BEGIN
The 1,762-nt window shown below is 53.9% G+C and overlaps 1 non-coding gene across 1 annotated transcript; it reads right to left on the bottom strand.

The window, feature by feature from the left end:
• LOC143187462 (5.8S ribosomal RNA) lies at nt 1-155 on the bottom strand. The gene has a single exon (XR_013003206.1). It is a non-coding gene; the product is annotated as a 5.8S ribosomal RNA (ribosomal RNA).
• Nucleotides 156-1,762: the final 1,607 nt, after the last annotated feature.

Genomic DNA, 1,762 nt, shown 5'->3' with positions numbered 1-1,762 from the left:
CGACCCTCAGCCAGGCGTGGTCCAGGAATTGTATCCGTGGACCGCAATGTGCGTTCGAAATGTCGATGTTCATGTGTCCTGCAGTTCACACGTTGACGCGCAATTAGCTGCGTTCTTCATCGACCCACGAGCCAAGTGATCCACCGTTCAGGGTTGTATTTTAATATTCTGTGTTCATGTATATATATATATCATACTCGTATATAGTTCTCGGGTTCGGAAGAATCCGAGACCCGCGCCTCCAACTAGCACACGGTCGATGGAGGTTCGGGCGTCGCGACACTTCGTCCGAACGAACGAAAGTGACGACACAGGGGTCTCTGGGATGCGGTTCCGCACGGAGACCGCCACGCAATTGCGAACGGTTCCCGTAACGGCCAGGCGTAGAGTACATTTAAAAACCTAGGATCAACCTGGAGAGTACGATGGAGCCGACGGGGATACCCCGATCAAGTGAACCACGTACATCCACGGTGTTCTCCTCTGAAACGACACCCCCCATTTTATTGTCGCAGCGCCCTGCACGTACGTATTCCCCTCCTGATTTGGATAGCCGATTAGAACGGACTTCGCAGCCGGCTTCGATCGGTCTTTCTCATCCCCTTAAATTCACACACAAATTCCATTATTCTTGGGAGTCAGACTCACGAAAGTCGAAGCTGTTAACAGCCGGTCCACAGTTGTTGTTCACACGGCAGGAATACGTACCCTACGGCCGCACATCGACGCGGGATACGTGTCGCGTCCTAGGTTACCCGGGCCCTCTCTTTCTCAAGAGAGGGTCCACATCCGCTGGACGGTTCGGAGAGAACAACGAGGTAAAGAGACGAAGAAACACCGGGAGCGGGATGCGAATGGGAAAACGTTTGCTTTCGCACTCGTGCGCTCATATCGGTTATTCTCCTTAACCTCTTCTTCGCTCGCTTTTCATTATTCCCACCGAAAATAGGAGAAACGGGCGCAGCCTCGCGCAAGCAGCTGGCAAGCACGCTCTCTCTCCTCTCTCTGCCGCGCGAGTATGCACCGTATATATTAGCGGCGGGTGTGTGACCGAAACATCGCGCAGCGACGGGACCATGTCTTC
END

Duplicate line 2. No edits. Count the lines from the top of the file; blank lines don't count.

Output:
The window, feature by feature from the left end: